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Grc (V3) Brown Yarberry For Feb 10th Keynote Presentation


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Information Week Virtual Trade Show. Topic: Governance, Risk, Compliance. Keynote speech.

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Grc (V3) Brown Yarberry For Feb 10th Keynote Presentation

  1. 1. Governance Risk Compliance A Luxury Good in Hard Times? 2/10/10
  2. 2. Why the GRC emphasis in the last 5-10 years? • Lots of reasons: – Worldwide complexity and specialization. Risk is less “bounded.” – Global trend of transparency for both emerging and industrialized nations. – The usual suspects, Enron, World Com, Madoff, etc. widely reported; stakeholders demand more accountability. – Changing structure of work. Industrial management models do not fit today’s less hierarchical, more distributed structures. Appropriate GRC systems provide flexibility while keeping risk in check. – Higher accountability for the Board of Directors. – Calls for increased regulation and control spawned by recession. 2
  3. 3. Is GRC really a luxury good? • Risks don’t decrease in hard times. • Cost management is always in style. • If there was ever a bad time for a major project to fail, that time is now. • Could be a CLM. Auditors are quick to note declines in governance and they report to the BOD. • GRC tools are growing in power and value every day, but “home grown” is better than nothing. 3
  4. 4. Frameworks & Tools • Frameworks: mental constructs – not dependent on time, place or technology. Mostly words. • Tools: programs, databases and other artifacts that allow the framework to be realized. 4
  5. 5. Select the framework(s) that fits. No need to use all of it. Mix & match OK 5
  6. 6. Frameworks often sound like bureaucrat-speak, but when properly implemented, they work …. 6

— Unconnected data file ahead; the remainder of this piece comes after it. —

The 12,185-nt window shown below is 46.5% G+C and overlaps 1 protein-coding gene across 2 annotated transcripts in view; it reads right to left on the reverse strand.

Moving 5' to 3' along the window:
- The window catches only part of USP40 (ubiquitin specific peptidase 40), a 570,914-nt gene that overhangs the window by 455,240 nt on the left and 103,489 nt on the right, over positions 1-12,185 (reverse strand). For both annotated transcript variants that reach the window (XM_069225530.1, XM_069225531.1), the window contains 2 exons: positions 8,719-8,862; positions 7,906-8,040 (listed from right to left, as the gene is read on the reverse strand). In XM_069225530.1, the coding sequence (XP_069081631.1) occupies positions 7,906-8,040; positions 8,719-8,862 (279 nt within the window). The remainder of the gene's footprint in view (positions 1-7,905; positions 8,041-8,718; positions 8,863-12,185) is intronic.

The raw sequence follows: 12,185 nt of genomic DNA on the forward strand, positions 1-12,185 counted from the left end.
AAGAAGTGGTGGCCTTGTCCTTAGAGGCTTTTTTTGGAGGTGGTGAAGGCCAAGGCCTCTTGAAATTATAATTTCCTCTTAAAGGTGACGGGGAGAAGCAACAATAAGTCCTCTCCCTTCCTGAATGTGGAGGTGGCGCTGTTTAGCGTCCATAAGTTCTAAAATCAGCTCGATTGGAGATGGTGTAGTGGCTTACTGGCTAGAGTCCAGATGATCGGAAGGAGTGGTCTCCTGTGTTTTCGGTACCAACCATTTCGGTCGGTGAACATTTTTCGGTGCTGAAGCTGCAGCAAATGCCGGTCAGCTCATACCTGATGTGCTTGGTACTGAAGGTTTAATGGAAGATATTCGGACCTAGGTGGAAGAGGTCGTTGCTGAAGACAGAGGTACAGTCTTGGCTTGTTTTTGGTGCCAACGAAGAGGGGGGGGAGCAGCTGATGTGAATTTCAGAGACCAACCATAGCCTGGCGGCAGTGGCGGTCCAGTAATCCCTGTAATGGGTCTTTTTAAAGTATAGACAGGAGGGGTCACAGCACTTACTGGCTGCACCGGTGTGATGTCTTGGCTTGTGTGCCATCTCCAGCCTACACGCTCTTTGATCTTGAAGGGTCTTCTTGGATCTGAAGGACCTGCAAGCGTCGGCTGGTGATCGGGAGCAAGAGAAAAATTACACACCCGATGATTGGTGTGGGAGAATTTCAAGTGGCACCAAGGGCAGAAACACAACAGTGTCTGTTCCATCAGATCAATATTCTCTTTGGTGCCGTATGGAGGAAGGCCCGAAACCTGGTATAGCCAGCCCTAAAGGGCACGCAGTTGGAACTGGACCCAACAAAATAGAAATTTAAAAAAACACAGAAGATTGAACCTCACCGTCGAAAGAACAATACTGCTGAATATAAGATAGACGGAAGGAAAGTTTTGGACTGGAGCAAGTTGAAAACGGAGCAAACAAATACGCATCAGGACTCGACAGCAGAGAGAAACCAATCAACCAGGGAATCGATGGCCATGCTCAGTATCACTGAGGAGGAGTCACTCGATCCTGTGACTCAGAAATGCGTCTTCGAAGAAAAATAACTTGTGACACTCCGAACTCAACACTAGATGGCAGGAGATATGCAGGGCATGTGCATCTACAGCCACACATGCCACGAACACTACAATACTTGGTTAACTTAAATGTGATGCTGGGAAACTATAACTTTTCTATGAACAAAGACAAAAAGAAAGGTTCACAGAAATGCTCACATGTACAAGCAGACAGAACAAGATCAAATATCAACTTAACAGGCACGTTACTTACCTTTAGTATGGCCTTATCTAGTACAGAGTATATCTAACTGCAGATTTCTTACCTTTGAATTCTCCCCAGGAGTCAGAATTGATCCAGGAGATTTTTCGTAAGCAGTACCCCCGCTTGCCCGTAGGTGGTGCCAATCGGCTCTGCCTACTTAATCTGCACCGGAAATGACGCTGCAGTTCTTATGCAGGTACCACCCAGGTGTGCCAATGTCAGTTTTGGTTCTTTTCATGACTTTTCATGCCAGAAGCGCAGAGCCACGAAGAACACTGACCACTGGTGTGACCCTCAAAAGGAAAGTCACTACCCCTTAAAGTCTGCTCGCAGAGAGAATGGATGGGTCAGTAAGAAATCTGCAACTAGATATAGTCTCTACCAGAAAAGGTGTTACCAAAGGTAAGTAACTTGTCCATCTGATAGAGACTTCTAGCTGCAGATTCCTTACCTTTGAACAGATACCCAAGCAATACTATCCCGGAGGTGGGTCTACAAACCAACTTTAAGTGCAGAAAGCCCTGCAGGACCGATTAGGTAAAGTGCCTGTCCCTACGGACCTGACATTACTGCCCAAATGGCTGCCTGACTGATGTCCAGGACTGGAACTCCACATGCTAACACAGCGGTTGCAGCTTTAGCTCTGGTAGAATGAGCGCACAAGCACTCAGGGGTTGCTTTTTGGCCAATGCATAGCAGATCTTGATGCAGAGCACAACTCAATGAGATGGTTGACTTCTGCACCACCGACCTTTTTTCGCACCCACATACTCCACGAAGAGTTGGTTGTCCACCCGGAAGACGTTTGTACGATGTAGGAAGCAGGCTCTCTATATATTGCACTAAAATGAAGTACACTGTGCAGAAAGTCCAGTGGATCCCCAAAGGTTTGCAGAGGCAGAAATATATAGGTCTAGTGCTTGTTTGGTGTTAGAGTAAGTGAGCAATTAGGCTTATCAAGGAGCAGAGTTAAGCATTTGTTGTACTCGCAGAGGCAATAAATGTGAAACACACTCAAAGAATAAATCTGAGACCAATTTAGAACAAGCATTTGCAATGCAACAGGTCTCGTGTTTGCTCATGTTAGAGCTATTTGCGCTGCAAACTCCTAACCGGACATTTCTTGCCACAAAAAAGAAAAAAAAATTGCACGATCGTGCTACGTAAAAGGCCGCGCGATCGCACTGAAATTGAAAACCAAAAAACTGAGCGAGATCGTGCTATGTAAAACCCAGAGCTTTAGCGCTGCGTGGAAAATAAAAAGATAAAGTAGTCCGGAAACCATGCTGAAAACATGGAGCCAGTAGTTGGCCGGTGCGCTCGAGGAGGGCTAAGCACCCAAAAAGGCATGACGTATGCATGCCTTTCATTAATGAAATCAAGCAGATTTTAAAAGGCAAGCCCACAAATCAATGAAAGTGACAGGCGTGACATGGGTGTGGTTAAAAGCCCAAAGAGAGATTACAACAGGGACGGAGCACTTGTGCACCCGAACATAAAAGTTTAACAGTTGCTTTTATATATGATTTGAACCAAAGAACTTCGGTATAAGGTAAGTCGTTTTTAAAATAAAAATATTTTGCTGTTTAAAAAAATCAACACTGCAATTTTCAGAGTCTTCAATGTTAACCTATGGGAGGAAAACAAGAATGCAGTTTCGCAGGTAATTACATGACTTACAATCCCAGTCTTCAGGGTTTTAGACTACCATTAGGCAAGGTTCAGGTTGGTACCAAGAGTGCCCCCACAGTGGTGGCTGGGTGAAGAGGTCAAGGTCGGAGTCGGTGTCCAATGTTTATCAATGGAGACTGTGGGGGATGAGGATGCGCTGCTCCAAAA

7. 7. CobiT Common IT framework, accepted by the “Big 4” and other auditing firms as a reliable framework. Source: CobiT 4.1, Information Systems Auditing and Control Association 7
  8. 8. A Plethora of Governance Mechanisms Information Systems Control Journal, volume 2, 2008, p. 25 8
  9. 9. GRC Maturity Model 9
  10. 10. Match your framework(s) to your IT strategy/architecture – layer by layer 10
  11. 11. Match your framework(s) to your IT strategy/architecture – layer by layer -Network management/monitoring: iCIMS’ Applicant Tracking Solar Winds, What’s Up Gold -Approva -Alertlogics: IDS -Oracle -Alertlogics: Log Manager -- SAP GRC -Antivirus:SOD reporting, using Excel -- Custom McAfee --AON Risk Service -Email Spam: CISCO Ironmport, Vamsoft: ORF, Baracuda 11 11
  12. 12. GRC is the glue that keeps the architecture together 12
  13. 13. PMO 13 The Effective CIO, CRC Press
  14. 14. SDLC – “Post it” Notes for Governance 14
  15. 15. Let the SDLC anchor your governance processes for projects 15
  16. 16. Risk Models for Projects 16
  17. 17. Annual risk assessment 17
  18. 18. PMO challenges • Changing the culture. • Making projects & progress visible to the right people. • Prevents use of “enhanced” numbers by project sponsors – with no follow up. • Creates metrics to measure success. • Develops structure to force logical rather than emotional estimates. • Enforces the methodology. 18
  19. 19. PMO Dashboard 19
  20. 20. PMO History 20
  21. 21. GRC serves IT, general business processes or both 21
  22. 22. GRC focus areas 22
  23. 23. GRC Packages – Narrow Focus/vertical Examples: • Applicant tracking system. Office of Federal Contract Compliance Programs (OFCCP) can levy fines if hiring practices are not in compliance. • Risk tracking (focus on insurance). Feeds from insurance carriers interfaced with fleet information, such as number of miles logged, hours driven, accidents, claims. 23
  24. 24. GRC packages …. A few suggestions • GRC touches so many groups -- the chances of duplication are high. • Make sure your package has hooks for customization (SDK, API, etc.). • Decision point: industry specific or generic package. 24